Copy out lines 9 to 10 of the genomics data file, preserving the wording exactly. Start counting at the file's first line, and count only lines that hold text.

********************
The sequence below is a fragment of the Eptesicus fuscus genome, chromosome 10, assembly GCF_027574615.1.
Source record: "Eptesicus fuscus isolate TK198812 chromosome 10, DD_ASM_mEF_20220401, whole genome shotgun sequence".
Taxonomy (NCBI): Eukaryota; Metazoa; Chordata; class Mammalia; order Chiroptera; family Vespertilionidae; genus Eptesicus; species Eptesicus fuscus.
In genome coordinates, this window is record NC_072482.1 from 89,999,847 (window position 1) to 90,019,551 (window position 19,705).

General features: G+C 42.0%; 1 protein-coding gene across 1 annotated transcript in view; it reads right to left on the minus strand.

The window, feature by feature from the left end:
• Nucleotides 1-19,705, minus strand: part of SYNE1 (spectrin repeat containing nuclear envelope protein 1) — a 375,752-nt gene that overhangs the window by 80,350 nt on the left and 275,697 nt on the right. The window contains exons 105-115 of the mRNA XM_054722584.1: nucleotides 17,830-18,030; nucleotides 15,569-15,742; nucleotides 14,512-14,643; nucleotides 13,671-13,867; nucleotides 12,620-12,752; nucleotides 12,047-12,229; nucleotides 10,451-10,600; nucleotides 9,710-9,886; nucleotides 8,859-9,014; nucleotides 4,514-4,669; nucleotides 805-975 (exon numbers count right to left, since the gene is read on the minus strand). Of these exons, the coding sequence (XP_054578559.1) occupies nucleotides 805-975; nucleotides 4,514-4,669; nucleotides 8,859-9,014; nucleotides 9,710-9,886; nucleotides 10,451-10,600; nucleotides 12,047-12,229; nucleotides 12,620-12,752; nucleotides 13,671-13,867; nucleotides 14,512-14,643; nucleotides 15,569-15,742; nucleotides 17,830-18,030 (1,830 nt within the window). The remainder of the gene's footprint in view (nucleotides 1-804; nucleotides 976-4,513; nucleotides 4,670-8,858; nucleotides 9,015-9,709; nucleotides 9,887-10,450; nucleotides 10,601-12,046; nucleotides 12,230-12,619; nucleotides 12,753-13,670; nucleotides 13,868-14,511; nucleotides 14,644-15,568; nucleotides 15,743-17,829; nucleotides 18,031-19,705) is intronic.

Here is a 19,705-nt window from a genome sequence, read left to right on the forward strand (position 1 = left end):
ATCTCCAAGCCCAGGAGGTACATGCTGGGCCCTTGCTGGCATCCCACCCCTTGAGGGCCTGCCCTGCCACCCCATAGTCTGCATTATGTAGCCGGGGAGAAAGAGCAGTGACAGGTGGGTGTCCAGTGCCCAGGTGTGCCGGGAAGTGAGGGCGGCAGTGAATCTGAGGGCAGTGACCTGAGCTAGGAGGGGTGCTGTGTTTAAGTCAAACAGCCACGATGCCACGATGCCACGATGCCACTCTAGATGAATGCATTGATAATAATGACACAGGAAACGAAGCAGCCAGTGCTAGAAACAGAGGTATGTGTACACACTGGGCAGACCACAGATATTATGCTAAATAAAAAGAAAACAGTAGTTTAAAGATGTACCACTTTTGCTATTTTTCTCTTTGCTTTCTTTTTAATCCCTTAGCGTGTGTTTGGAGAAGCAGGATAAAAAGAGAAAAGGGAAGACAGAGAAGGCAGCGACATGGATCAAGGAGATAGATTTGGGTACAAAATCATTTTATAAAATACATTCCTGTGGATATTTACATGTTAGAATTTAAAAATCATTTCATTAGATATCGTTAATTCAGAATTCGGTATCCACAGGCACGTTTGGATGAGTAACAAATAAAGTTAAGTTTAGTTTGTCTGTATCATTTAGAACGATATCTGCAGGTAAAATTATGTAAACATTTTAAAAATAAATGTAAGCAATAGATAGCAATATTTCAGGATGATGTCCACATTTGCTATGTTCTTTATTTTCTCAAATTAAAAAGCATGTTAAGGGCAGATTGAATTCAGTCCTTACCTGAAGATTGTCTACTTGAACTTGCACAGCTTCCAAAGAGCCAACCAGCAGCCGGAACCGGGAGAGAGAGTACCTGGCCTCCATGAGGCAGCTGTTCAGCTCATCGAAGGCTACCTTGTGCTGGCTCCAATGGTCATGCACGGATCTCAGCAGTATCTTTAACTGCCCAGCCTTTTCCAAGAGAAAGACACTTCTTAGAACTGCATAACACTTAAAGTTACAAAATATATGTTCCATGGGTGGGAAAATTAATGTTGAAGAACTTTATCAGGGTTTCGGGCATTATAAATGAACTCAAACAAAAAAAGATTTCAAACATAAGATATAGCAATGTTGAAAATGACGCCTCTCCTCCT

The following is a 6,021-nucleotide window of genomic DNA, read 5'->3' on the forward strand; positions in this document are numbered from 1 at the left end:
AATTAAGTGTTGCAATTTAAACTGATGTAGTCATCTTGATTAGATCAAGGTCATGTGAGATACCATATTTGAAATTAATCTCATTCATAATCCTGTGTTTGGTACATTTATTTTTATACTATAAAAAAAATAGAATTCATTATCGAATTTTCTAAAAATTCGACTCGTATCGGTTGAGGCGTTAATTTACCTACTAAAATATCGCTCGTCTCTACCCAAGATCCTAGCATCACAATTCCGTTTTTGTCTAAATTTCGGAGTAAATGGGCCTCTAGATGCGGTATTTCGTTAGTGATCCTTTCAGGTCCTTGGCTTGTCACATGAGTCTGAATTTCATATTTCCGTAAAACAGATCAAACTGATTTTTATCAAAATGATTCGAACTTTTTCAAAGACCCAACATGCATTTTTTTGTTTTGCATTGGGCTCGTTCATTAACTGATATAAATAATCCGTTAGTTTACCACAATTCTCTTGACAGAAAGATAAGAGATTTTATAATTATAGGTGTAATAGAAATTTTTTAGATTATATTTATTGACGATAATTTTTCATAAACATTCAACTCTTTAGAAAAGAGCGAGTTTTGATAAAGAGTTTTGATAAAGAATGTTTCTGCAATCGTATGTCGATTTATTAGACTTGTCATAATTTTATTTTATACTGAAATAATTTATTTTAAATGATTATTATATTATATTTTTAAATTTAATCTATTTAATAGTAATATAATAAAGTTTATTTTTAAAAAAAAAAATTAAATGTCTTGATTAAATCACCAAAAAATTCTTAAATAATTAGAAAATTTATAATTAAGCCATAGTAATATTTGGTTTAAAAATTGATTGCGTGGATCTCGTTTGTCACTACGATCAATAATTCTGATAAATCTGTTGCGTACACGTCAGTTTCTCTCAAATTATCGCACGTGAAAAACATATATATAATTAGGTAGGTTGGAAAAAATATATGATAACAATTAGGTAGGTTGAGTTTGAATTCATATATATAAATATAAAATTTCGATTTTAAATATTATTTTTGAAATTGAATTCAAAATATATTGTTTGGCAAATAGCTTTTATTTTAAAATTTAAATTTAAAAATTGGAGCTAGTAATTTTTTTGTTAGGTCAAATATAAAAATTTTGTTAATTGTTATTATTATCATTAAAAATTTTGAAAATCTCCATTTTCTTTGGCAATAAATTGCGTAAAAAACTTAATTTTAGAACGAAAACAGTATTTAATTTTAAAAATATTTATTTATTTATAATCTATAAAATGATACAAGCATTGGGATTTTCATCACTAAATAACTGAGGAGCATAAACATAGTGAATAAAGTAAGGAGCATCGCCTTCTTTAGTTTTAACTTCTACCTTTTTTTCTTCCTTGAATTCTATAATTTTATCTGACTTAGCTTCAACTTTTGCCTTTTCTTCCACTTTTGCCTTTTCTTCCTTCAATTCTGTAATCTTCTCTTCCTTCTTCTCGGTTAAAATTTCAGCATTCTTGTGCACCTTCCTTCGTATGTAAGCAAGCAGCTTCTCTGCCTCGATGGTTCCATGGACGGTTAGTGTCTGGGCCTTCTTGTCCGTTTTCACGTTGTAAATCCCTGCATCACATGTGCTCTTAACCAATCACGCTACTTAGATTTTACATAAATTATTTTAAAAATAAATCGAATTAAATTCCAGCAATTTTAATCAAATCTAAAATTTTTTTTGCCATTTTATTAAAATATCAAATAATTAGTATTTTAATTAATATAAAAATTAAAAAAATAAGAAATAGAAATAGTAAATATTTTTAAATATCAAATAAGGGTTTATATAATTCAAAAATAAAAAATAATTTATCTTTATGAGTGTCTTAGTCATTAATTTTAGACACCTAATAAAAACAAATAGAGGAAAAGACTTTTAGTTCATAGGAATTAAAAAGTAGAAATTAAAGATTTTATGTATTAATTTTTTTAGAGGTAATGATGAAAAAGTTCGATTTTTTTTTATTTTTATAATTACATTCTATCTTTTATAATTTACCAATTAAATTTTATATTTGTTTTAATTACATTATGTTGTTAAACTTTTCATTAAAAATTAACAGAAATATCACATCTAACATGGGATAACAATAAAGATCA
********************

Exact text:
ATCTCCAAGCCCAGGAGGTACATGCTGGGCCCTTGCTGGCATCCCACCCCTTGAGGGCCTGCCCTGCCACCCCATAGTCTGCATTATGTAGCCGGGGAGAAAGAGCAGTGACAGGTGGGTGTCCAGTGCCCAGGTGTGCCGGGAAGTGAGGGCGGCAGTGAATCTGAGGGCAGTGACCTGAGCTAGGAGGGGTGCTGTGTTTAAGTCAAACAGCCACGATGCCACGATGCCACGATGCCACTCTAGATGAATGCATTGATAATAATGACACAGGAAACGAAGCAGCCAGTGCTAGAAACAGAGGTATGTGTACACACTGGGCAGACCACAGATATTATGCTAAATAAAAAGAAAACAGTAGTTTAAAGATGTACCACTTTTGCTATTTTTCTCTTTGCTTTCTTTTTAATCCCTTAGCGTGTGTTTGGAGAAGCAGGATAAAAAGAGAAAAGGGAAGACAGAGAAGGCAGCGACATGGATCAAGGAGATAGATTTGGGTACAAAATCATTTTATAAAATACATTCCTGTGGATATTTACATGTTAGAATTTAAAAATCATTTCATTAGATATCGTTAATTCAGAATTCGGTATCCACAGGCACGTTTGGATGAGTAACAAATAAAGTTAAGTTTAGTTTGTCTGTATCATTTAGAACGATATCTGCAGGTAAAATTATGTAAACATTTTAAAAATAAATGTAAGCAATAGATAGCAATATTTCAGGATGATGTCCACATTTGCTATGTTCTTTATTTTCTCAAATTAAAAAGCATGTTAAGGGCAGATTGAATTCAGTCCTTACCTGAAGATTGTCTACTTGAACTTGCACAGCTTCCAAAGAGCCAACCAGCAGCCGGAACCGGGAGAGAGAGTACCTGGCCTCCATGAGGCAGCTGTTCAGCTCATCGAAGGCTACCTTGTGCTGGCTCCAATGGTCATGCACGGATCTCAGCAGTATCTTTAACTGCCCAGCCTTTTCCAAGAGAAAGACACTTCTTAGAACTGCATAACACTTAAAGTTACAAAATATATGTTCCATGGGTGGGAAAATTAATGTTGAAGAACTTTATCAGGGTTTCGGGCATTATAAATGAACTCAAACAAAAAAAGATTTCAAACATAAGATATAGCAATGTTGAAAATGACGCCTCTCCTCCT

The following is a 6,021-nucleotide window of genomic DNA, read 5'->3' on the forward strand; positions in this document are numbered from 1 at the left end: